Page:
Specs:
  • Down: premium goose down
  • Fill: 850-fill (standard), up to 1,700-fill (custom)
  • Weight: 58 g or 2 oz./pair (size small)

Check Price at Garage Grown GearCheck Price at GooseFeet Gear

Best of the Rest

Western Mountaineering Flash Down Booties

flash down bootie in black with cinch

The most lightweight down booties (not including down socks) on this list, Western Mountaineering’s Flash Booties ($77) are meant to deliver uber-high warmth in a small and light package. The Flash Booties have 850-down-fill as well as a foam insole and reinforced sole like the brand’s Standard Booties (check out our review notes above).

Aside from having a thinner shell material (maybe not as durable), the Flash Booties performed just as well. If you’re looking for budget-friendly, warm, and lighter-weight booties, these could be for you.

  • Down: unknown
  • Fill: 850-fill
  • Weight: 85 g or 3 oz./pair
  • Country of Origin: U.S.

Check Price at CampSaver

Montane Prism Booties

montane prism synthetic booties

These are some of the most durable booties I’ve ever tested. The Prism Bootie Slippers ($55) from U.K. brand Montane also have quite a bit of insulation and are toasty warm (thanks to the insulation, a fleece lining, and an insulated sole). And they’re pretty packable, too.

The Prism booties easily pack into a stuff sack and have a cinch cord at the top of the ankle to lock in heat for your feet. Really, the only con is these are made with a synthetic filling, so they aren’t the warmest we tested. But in every other aspect, they’re wonderful.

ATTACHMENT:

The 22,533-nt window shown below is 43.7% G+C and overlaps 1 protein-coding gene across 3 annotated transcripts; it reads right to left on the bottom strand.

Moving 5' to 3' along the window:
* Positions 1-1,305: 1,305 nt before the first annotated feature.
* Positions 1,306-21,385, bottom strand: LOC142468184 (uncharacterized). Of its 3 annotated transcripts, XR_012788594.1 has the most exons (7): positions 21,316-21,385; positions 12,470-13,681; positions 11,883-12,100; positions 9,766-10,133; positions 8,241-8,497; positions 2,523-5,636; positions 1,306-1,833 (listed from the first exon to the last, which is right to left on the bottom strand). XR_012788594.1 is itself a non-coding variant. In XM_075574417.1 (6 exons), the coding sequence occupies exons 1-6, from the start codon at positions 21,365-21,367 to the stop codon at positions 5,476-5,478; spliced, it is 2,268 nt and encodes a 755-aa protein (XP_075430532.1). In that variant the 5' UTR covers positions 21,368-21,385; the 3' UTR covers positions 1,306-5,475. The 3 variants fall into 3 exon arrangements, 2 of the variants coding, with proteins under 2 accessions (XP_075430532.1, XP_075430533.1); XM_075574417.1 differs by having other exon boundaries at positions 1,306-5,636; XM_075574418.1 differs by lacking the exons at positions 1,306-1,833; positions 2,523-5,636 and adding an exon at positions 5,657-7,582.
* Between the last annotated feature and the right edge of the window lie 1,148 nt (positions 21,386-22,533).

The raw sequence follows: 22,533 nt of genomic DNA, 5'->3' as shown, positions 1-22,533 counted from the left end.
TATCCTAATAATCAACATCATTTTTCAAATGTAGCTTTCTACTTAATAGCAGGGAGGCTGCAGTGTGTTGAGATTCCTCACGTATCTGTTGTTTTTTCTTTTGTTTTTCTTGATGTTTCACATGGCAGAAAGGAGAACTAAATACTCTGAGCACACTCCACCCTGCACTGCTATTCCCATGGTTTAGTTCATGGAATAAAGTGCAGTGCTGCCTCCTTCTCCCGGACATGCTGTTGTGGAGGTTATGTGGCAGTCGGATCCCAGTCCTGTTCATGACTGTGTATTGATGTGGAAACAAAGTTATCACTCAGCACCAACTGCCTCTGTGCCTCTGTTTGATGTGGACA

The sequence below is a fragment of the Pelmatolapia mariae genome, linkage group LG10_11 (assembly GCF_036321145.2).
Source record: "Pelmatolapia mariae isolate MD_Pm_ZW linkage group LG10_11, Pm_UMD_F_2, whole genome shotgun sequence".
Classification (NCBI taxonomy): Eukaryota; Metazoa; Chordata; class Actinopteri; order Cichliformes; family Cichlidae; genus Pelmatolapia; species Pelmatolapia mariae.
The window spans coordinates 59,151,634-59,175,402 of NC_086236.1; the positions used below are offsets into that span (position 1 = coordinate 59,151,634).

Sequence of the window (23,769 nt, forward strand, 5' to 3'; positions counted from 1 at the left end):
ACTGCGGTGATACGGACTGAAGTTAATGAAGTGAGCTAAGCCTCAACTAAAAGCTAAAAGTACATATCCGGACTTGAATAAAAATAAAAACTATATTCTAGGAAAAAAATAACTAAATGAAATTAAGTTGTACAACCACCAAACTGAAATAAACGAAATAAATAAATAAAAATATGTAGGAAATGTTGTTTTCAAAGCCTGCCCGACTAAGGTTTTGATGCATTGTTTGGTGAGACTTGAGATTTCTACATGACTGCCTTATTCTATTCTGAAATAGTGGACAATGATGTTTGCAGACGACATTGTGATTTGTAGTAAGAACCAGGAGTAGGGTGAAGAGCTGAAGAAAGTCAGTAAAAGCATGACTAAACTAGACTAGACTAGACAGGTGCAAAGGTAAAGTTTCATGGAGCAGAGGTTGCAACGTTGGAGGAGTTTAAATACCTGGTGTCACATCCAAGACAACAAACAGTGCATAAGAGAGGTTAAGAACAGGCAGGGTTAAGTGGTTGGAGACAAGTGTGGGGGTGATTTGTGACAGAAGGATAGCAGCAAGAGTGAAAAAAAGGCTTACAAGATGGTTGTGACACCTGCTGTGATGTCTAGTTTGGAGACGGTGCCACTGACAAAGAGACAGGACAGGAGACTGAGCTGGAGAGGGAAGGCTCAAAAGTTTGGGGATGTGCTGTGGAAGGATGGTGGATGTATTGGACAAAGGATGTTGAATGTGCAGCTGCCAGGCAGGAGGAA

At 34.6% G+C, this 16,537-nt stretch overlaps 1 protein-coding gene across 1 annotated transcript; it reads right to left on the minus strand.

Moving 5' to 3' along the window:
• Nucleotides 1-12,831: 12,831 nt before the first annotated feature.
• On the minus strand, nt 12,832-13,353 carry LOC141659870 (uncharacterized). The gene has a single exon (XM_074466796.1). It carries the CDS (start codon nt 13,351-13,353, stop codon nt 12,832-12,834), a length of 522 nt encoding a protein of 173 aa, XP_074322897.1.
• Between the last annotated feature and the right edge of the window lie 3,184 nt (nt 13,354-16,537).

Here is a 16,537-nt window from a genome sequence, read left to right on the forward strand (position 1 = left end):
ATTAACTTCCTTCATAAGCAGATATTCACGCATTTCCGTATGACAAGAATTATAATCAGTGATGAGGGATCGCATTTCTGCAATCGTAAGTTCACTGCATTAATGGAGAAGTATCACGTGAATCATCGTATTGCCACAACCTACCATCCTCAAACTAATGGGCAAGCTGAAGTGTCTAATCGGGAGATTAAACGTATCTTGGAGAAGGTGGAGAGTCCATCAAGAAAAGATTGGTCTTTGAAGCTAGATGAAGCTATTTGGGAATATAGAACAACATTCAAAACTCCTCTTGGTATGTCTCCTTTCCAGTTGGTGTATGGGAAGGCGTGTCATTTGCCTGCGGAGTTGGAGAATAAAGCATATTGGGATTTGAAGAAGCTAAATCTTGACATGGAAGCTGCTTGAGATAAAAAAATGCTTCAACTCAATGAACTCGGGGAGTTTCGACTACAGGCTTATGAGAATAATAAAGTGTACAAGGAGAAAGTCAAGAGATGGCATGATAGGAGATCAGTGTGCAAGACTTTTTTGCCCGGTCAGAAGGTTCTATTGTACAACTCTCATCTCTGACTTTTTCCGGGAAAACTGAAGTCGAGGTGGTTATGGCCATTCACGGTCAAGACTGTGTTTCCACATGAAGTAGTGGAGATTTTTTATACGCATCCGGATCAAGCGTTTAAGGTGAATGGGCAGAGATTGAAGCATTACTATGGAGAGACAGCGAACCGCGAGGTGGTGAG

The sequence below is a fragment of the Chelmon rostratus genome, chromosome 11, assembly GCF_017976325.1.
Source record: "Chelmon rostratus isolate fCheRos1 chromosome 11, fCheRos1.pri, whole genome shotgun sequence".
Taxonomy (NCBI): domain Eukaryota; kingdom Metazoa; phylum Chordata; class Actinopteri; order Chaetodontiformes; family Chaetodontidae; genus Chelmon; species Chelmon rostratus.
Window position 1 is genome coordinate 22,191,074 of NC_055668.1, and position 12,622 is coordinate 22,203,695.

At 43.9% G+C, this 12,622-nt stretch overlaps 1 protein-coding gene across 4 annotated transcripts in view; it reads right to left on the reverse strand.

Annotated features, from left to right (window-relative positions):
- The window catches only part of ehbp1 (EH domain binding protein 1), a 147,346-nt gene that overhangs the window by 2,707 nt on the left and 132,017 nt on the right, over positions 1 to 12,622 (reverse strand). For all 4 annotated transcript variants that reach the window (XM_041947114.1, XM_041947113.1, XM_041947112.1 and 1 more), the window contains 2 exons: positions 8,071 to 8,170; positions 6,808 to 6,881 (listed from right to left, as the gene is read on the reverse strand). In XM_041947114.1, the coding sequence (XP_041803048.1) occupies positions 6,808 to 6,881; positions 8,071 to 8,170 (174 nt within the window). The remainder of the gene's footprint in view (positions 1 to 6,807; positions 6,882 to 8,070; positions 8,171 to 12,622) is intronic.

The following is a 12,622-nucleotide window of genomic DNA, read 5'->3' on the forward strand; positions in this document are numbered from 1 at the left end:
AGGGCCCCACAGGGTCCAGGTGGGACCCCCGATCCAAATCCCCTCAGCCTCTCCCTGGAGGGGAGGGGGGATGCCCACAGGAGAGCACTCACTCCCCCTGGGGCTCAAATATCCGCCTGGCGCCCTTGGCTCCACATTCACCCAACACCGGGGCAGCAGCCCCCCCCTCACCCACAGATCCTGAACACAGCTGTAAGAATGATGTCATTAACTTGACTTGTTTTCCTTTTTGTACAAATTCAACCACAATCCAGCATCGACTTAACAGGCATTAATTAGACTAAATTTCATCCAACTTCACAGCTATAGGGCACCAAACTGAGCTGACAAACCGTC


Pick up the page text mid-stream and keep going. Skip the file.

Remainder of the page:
In terms of specs, these booties have PrimaLoft Gold 55% recycled insulation, a brushed microfleece lining, a PrimaLoft Gold Grip Control 90% recycled insulated sole, and a Hypalon rubber sole.

Like most booties we’ve highlighted here, they’re also versatile — I’ve worn them winter camping but also just around the house and traveling as well. Our only con: the fit is snug, and some (with larger feet) might find they run small. They come in unisex sizing and two colors.

  • Down Alternative: PrimaLoft insulation
  • Fill: 160 g
  • Weight: 159 g or 5.6 oz./pair
  • Country of Origin: China (designed and shipped in the U.K.)

Check Price at CampSaverCheck Price at Trek Inn

Rab Hot Socks

rab hot socks in black with no baffling

At a great price but not as warm as other choices on our list are these “hot socks” ($65) from Rab. The Hot Socks are similar to Rab’s booties, except these are made with recycled synthetic insulation instead of recycled down. And, while they’re labeled as socks, we found them to be more of a bootie style, as they do have a sole (also insulated). They’re also super packable.

We love that they have a lot of the elements of a traditional down bootie (taller height, insulated sole) but wrapped up in a lighter, more sock-like package.

If you’re looking for a no-fuss, insulating layer for your feet and don’t want down, these down-alternative socks are worth looking into.

  • Down Alternative: synthetic insulation
  • Fill: 133 g